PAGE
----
GCSC needs more than school closings

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    By Carmen M. Woodson-Wray, Gary Crusader

    State Representative Charlie Brown addressed the final meeting of 2016 for the Gary Community School Corporation (GCSC) last week by informing the board that the district was in a crisis.

    Brown, along with State Sen. Earline Roger, State Sen. Dr. Vernon G. Smith and Atty. Daniel J. Friel (representing the Labor Relations Board), as well as several concerned citizens and board members spoke at the meeting in regards to some of the closing issues the district has been dealing with, not only this year, but for some time.

    Recently, Sen. Eddie Melton, Brown and other members of the legislature met with members of the State Ways and Means Committee after finding out that they were interested in consolidating a portion of Gary schools with those within the Lake Station School District.

    State Representative Charlie Brown

    Brown stated, “I made a special trip here to make you all aware that they were having meetings we were not aware of. They want the far east side students within our district to be relocated to West Side High School, and the students that live in the upper west side to go to Lake Ridge High School. The five of us are not buying into this.”

    He continued, “If we had discussions about making these types of drastic changes, then we would not be accountable. Your financial manager made recommendations, and there were no actions taken and you did not support the $2 million loan. Because of these things, it is not going to be easy. They have already made up their minds that the Gary schools have not met their obligations. They said your sole obligation was to educate the children and you have not done that.”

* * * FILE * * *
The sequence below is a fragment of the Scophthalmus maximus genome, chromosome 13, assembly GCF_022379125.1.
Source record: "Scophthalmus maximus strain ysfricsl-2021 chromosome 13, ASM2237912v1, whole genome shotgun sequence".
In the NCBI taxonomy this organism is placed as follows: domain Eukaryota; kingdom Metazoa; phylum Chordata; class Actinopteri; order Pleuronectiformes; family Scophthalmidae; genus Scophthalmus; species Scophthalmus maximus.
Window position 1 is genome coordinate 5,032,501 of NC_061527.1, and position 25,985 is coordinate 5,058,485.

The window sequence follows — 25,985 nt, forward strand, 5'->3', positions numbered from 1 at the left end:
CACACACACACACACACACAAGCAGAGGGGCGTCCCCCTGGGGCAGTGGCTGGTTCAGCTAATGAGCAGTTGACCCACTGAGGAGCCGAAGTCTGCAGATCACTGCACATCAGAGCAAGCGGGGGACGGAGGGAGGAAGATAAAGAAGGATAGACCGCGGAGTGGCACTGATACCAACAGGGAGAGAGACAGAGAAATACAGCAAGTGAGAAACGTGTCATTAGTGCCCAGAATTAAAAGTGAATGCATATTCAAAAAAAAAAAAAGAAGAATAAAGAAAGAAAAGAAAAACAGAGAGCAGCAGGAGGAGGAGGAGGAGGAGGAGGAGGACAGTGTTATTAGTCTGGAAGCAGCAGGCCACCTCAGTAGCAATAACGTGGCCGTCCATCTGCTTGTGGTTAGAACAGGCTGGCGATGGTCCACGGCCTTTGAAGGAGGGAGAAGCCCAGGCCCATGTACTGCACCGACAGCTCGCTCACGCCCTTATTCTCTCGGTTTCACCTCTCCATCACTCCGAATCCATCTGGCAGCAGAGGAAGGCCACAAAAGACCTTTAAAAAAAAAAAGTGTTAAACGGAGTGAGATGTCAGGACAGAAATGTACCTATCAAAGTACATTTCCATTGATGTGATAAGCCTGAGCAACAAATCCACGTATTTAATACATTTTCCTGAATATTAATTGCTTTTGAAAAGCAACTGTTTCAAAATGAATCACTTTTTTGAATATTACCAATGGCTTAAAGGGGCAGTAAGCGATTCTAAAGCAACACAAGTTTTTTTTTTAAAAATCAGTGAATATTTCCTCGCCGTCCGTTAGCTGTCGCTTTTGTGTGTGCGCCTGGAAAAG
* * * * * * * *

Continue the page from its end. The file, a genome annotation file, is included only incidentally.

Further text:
If legislation is developed, Brown said it would be identical in both counties and supportive of a second loan. All would sign a letter supporting this loan. “They might have to come to the point where they have to be embarrassed that they had to help an African-American school corporation, and I’m serious about that.”

    He also added that many of the ills of the district have been the development of charter schools. “There are at least three or four other school districts approaching the same financial situations as we are.”

    Smith told the meeting that they are not only fighting an image of the School Corp., but that of Gary itself.

    “We might be top-heavy with too many employees compared to the number of students we have, and we also have too many buildings. When I started at the GCSC, we had 48,000 students and 40 buildings. Now, we are down to 13 to 14 buildings. Mismanagement happens, even in my personal life. I have things that I don’t even use because I thought it was a good sale. Some of it is deserved, but some of it is not. It is the same with the district.”

    Smith said there may be an appearance of corruption from the number of students the district has and the number of employees. “They are not taking a holistic look at where we were and where we are now. This is what we are fighting. The legislature has created many of our problems. We were doing a better job of educating our children then, than we are doing now. We are not educating them anymore, we are schooling them for a test.”

    He suggested that there be a marriage between the urban and rural school districts and a lawsuit filed. “I’ve said this many times before. The only time we got major changes in education was when schools filed a lawsuit against the state. What we are doing is putting a bandage on the inevitable. I’m saying fight back. We are going to do all we can to support the GCSC, but we are going to need your help,” he said.

    In other business, the board voted to renew Superintendent Dr. Cheryl Pruitt’s contract an additional two years. Her contract expires on June 30, 2017, and there was a public hearing held on Dec. 12 on the motion.

    Speaking as a citizen, James Pigge addressed the board and said he was in favor of renewing her contract. “A lot of misinformation was out in the public about the superintendent, but no one has seen the improvements she made. Some people don’t take the time to find out about facts.”

    No other alterations were made to her contract.

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